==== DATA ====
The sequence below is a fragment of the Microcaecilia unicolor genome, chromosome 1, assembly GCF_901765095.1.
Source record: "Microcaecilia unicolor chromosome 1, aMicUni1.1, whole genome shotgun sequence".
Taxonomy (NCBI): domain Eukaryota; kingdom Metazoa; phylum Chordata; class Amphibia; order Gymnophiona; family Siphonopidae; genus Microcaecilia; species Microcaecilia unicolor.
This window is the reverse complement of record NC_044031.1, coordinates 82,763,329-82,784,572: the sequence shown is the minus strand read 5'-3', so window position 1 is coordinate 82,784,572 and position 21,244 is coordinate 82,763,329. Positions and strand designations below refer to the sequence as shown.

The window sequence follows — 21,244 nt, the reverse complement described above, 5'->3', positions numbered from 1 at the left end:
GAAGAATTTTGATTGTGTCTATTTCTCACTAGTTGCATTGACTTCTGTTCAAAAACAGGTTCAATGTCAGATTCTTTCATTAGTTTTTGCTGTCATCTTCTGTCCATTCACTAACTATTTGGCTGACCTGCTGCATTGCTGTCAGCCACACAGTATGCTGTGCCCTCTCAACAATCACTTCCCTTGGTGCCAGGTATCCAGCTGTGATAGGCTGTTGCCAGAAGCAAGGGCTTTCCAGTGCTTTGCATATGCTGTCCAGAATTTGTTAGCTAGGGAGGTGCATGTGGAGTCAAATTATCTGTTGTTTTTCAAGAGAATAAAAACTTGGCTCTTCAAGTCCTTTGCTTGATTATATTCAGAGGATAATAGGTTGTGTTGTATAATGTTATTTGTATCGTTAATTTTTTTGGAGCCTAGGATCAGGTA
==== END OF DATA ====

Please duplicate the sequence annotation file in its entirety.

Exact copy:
The sequence below is a fragment of the Microcaecilia unicolor genome, chromosome 1, assembly GCF_901765095.1.
Source record: "Microcaecilia unicolor chromosome 1, aMicUni1.1, whole genome shotgun sequence".
Taxonomy (NCBI): domain Eukaryota; kingdom Metazoa; phylum Chordata; class Amphibia; order Gymnophiona; family Siphonopidae; genus Microcaecilia; species Microcaecilia unicolor.
This window is the reverse complement of record NC_044031.1, coordinates 82,763,329-82,784,572: the sequence shown is the minus strand read 5'-3', so window position 1 is coordinate 82,784,572 and position 21,244 is coordinate 82,763,329. Positions and strand designations below refer to the sequence as shown.

The window sequence follows — 21,244 nt, the reverse complement described above, 5'->3', positions numbered from 1 at the left end:
GAAGAATTTTGATTGTGTCTATTTCTCACTAGTTGCATTGACTTCTGTTCAAAAACAGGTTCAATGTCAGATTCTTTCATTAGTTTTTGCTGTCATCTTCTGTCCATTCACTAACTATTTGGCTGACCTGCTGCATTGCTGTCAGCCACACAGTATGCTGTGCCCTCTCAACAATCACTTCCCTTGGTGCCAGGTATCCAGCTGTGATAGGCTGTTGCCAGAAGCAAGGGCTTTCCAGTGCTTTGCATATGCTGTCCAGAATTTGTTAGCTAGGGAGGTGCATGTGGAGTCAAATTATCTGTTGTTTTTCAAGAGAATAAAAACTTGGCTCTTCAAGTCCTTTGCTTGATTATATTCAGAGGATAATAGGTTGTGTTGTATAATGTTATTTGTATCGTTAATTTTTTTGGAGCCTAGGATCAGGTA